Writing Excuses 7.18: Discovering your Voice

James Artimus Owen joined us in front of the live audience at LTUE in February where he was the Guest of Honor. He wanted to talk with us about “voice,” and specifically how to find yours. We talk about the paradox — voice is critical, but new authors who focus how to develop theirs often end up flubbing it.

Each of us gives examples from our own work, and the result is (hopefully) encouraging. You can find your own voice, and if you focus on learning the tools of good writing that discovery is going to come quite naturally. The magic lies in recognizing it.

But we have more to offer than just platitudes. There are plenty of tips and tricks contained herein, so have a nice, long listen or two.

The Cookie That Can Only Be Baked In My Brain: A meme originally baked in the brain of the inimitable R. Stevens. Here, then, is the chocolate chip of credit where it is due.

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Find a writing buddy, swap stories halfway through, and then compare notes.

Here, There Be Dragons, by James A. Owen, narrated by Stephen Langton

Writing Excuses 7.17: Guns and Fiction

Larry Correia joins Brandon, Mary, Dan, and Howard in front of a live audience at LTUE on Utah Valley University campus. Larry knows guns inside and out, and talks to us about the mistakes that writers make when putting firearms into their stories.

Most of this is simple stuff, or at least it’s simple to fix, but that doesn’t change the fact that we get it wrong all the time. Have a listen, follow Larry’s advice, and get your guns right.

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Give us a character who, after reading one Larry Correia novel, goes out and procures a grenade launcher.

Spellbound: Book II of the Grimnoir Chronicles, by Larry Corriea, narrated by Bronson Pinchot

Writing Excuses 7.16: Continuing with Mary’s Outline

Once more into the breach, dear friends, once more… only without a big speech before the charge.

We’re still tearing into Mary’s first novel outline in this second part of a VERY SPECIAL two-part session of Writing Excuses. Mary reads from her outline, then Brandon, Dan, and Howard look for high-level problems like inactive protagonists, missing character arcs, or other structural issues.

As promised, this episode runs long. Hopefully you’re not in that much of a hurry, because clearly we weren’t smart enough to plow through all this material inside of 20 minutes.

Liner Notes: That link up there is the same as this one right here.

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Give us a monkey, a bronze pot, a baby, and pizza in completely different situations than what we heard in Mary’s outline.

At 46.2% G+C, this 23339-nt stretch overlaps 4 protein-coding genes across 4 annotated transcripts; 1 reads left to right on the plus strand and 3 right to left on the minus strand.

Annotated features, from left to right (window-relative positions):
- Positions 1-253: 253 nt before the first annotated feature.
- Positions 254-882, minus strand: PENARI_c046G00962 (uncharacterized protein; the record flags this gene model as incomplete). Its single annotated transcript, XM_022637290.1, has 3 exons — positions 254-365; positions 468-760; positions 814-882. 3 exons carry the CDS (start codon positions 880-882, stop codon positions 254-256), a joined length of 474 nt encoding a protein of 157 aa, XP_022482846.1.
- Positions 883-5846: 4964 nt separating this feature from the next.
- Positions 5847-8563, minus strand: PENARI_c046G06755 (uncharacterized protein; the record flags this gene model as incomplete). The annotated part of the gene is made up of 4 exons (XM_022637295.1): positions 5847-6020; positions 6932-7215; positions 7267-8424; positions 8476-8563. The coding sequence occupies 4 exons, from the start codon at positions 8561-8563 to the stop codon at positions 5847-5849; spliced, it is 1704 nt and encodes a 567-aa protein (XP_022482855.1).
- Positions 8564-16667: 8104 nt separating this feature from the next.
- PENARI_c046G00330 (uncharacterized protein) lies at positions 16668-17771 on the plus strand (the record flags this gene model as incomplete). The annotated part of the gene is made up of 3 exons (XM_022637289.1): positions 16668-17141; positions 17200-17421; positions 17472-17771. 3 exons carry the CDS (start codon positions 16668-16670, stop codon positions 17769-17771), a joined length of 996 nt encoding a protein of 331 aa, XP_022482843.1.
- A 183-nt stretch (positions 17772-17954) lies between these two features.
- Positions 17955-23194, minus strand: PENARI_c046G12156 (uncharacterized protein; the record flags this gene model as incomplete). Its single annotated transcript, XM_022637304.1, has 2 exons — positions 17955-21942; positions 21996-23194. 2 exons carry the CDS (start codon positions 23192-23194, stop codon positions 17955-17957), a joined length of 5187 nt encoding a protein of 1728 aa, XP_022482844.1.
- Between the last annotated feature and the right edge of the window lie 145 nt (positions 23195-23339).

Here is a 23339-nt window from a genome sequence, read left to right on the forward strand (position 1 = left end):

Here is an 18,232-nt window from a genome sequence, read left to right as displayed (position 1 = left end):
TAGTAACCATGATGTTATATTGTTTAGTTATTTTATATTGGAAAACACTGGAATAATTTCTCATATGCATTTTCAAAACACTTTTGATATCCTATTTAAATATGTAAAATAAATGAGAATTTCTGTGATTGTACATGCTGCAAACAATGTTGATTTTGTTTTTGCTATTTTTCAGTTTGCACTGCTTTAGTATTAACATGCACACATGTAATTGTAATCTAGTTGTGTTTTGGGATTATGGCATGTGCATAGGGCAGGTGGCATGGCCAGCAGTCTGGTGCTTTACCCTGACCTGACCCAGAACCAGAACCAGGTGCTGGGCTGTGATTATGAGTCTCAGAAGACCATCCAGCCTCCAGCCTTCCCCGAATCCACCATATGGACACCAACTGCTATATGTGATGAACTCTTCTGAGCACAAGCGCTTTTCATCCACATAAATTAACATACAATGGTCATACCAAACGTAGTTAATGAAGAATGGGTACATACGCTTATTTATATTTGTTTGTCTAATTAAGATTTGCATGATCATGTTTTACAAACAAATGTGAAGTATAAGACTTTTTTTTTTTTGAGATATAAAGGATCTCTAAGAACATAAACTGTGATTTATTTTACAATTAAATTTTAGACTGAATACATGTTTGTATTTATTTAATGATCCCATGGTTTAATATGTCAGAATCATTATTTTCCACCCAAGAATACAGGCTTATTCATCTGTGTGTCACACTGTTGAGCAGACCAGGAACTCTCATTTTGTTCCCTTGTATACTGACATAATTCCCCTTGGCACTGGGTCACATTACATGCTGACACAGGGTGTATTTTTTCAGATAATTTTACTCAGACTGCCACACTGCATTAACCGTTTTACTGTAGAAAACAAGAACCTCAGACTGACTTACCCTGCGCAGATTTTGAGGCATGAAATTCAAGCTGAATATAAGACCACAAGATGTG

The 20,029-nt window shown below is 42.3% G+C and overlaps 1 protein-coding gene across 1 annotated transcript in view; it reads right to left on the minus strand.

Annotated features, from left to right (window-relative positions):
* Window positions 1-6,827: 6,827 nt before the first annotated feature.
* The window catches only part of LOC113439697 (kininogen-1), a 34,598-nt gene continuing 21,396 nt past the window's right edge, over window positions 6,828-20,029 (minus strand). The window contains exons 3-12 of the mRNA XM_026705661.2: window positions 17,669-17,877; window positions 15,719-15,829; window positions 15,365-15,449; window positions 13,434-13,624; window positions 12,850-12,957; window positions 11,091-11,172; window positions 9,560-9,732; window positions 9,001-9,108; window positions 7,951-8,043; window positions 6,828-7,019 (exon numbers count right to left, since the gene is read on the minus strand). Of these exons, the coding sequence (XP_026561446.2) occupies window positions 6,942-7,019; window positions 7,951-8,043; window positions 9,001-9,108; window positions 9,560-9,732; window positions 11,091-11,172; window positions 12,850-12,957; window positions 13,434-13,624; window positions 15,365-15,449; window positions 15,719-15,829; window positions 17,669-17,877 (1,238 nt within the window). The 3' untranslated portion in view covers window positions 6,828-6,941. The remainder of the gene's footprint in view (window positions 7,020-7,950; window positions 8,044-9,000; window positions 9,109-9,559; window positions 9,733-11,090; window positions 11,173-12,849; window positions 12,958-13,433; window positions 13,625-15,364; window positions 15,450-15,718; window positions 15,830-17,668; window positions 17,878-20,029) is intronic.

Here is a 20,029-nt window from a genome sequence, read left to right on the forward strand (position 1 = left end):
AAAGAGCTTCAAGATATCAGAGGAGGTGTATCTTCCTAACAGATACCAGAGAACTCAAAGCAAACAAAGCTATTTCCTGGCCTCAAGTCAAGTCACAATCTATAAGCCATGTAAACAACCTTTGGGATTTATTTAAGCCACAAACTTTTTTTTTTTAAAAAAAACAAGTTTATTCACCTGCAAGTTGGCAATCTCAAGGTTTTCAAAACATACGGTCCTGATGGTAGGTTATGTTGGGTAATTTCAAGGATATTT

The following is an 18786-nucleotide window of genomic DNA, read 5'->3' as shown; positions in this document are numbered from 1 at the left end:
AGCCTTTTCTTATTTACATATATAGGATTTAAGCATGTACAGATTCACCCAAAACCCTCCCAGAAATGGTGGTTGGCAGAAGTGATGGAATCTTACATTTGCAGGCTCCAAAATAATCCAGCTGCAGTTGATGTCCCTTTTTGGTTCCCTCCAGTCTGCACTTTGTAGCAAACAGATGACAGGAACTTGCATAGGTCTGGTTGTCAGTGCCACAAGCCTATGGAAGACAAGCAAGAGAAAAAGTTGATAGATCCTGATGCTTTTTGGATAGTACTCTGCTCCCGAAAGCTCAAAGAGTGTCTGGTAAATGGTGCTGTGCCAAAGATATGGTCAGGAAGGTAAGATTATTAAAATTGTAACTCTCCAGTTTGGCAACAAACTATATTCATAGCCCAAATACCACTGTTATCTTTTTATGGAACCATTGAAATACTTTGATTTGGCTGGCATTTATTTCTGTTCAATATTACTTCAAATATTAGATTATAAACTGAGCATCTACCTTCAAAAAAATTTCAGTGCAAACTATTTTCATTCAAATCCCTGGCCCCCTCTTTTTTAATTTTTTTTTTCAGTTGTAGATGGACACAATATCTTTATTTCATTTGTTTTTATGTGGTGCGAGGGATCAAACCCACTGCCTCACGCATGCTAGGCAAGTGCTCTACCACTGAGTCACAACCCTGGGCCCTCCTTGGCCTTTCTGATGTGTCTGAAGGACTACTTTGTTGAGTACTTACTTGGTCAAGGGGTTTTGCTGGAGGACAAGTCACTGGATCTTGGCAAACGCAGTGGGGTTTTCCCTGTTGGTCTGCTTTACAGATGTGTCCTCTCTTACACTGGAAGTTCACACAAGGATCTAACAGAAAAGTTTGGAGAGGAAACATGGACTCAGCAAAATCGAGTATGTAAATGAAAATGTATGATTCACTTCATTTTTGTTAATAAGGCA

Under Heaven, by Guy Gavriel Kay, narrated by Simon Vance

Writing Excuses 7.15: Editing Mary’s Outline

Mary Robinette Kowal graciously loaned us an outline she was working on in 2003. For this podcast, Mary reads from her outline, Brandon interrupts her, and we dissect. This is a brutal process. Know, fair listener, that we love Mary a lot.

And LOVE HURTS.

In completely unrelated news, Writing Excuses Season Six has been nominated for a Hugo Award for “Best Related Work.” You may feel free to extend congratulations and good wishes in the comments below.

Liner Notes: Want to follow along in Mary’s outline? Here it is!

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Take an existing folk tale and re-tell it using the Dora the Explorer formula for quests.

Glamour in Glass, by Mary Robinette Kowal, releases this week! We’ve put links to it over here on our brand new Book of the Week page!

Writing Excuses 7.14: Writing Excuses

Today’s episode of Writing Excuses is about writing excuses — all those handy tricks that the great authors use to prevent themselves from finishing any book before its time  (let alone its deadline.)

Get out the vacuum, grab some Q-tips and a bottle of alcohol, and make today the day that you fill your life with the sense of wonder that will permeate  your book forty years from now.

“Here, kitty kitty…”

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Write a series of 16 numerals. This is probably Jordo’s credit card number, or at least one of them (in one of the many universes where he is still allowed to use credit cards.) Go shopping! Oh, you’ll need the expiration date! It’s April 1st, 2012.

Cognitive Behavioral Therapy for Dummies,  by Rob Wilson and Rhena Branch, narrated by Simon Slater